Celebration and title ruminations

I just found out today that my book on the philosophy of cover songs has been accepted for publication! Both referees said that the manuscript could be published as is, but of course went on for pages with comments about how it might be improved.

The publisher is Open Book Publishers, an academic press that releases all of its books under Creative Commons licenses. They were the first publisher I approached about the project, because— although I want the imprimatur of an academic press— what I want more is for the book to be available to people.

The working title of the project has been A Philosophy of Cover Songs.

This title conveys a lot of information. It’s a philosophy book. It’s about covers, in the musical sense. And it’s a philosophy of covers— a monograph, rather than an edited collection on the philosophy of covers.

This title is also boring. Suggestions of flashier titles are welcome.

Boxes of vinyl records

3 thoughts on “Celebration and title ruminations”

  1. This feels to me like the type of topic that might benefit from a motivating-question title, since people may not immediately feel the itch of curiosity based on topic alone. “What counts as a cover song?” would be a bit blunt, but does get the job done (without even needing a subtitle!). And it has a bit of the ring of classic oft-cited works …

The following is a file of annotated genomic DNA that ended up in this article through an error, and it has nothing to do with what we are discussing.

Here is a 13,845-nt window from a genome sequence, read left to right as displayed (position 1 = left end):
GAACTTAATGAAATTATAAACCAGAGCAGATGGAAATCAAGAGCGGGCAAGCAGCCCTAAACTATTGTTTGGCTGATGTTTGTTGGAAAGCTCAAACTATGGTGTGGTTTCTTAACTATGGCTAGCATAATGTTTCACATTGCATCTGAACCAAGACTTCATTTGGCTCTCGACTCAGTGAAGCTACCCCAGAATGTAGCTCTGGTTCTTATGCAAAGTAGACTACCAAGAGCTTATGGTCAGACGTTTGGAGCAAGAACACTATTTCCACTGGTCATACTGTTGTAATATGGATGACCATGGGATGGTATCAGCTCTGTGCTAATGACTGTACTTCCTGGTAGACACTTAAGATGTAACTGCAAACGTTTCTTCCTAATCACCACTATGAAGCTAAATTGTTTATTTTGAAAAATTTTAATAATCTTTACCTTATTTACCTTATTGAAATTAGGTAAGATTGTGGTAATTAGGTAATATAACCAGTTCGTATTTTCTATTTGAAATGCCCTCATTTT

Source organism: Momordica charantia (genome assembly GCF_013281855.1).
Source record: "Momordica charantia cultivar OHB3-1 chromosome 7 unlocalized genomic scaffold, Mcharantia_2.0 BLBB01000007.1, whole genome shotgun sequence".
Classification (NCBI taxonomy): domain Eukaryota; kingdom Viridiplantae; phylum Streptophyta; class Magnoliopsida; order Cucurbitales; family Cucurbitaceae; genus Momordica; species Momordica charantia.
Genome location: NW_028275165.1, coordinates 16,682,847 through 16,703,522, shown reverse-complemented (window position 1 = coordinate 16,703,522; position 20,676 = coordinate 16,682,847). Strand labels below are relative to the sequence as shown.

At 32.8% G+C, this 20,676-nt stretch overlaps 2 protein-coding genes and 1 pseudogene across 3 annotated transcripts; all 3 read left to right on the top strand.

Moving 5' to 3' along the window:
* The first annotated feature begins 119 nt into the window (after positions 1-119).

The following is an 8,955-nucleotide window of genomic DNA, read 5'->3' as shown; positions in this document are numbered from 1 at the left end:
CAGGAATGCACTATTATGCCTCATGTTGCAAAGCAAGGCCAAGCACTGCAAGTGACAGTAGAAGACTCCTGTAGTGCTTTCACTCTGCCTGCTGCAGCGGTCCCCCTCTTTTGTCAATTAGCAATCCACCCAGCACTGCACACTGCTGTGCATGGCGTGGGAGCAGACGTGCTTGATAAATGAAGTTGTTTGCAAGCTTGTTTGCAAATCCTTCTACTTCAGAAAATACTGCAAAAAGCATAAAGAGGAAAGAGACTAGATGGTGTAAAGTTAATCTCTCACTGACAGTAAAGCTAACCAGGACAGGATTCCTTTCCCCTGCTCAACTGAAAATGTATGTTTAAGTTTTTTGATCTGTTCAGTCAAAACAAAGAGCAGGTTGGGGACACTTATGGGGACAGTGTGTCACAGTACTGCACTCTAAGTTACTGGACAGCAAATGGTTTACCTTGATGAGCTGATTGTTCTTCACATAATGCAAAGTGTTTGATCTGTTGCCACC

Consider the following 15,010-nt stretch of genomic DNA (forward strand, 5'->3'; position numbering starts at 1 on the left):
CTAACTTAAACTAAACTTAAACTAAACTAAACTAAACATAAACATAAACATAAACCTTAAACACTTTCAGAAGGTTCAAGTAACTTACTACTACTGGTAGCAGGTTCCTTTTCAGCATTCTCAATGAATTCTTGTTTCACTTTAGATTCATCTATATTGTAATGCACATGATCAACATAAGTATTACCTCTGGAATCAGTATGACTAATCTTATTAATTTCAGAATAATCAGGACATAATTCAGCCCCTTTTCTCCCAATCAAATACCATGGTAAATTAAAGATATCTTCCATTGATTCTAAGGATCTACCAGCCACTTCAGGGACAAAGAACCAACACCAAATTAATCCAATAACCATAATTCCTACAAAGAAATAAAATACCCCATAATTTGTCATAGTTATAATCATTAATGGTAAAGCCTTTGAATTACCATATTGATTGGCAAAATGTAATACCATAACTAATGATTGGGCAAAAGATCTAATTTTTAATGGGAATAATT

2. Ilya: That is a snappier title, but would be something of a bait-and-switch. The first chapter poses the question of what a cover song is, but I ultimately decline to give a definition. Then there are five other chapters!

  3. Hmm. And the questions / issues addressed in those other chapters couldn’t be said to flow from that motivating question?

    If that’s the case, then it may be even more important to get some explicit motivation into the title. The boundary question is sort of the obvious one about cover songs (at least for philosophers). So if your focus is elsewhere, is there a way to gesture at that?

    Or, coming at it from another angle: pure curiosity might get people to read an article, but for a book potential readers are going to want to have some sense of the expected type of payoff. Is there a way to gesture at the broader classes of phenomena that your theory may illuminate, or the type of insight to be gained, or …?

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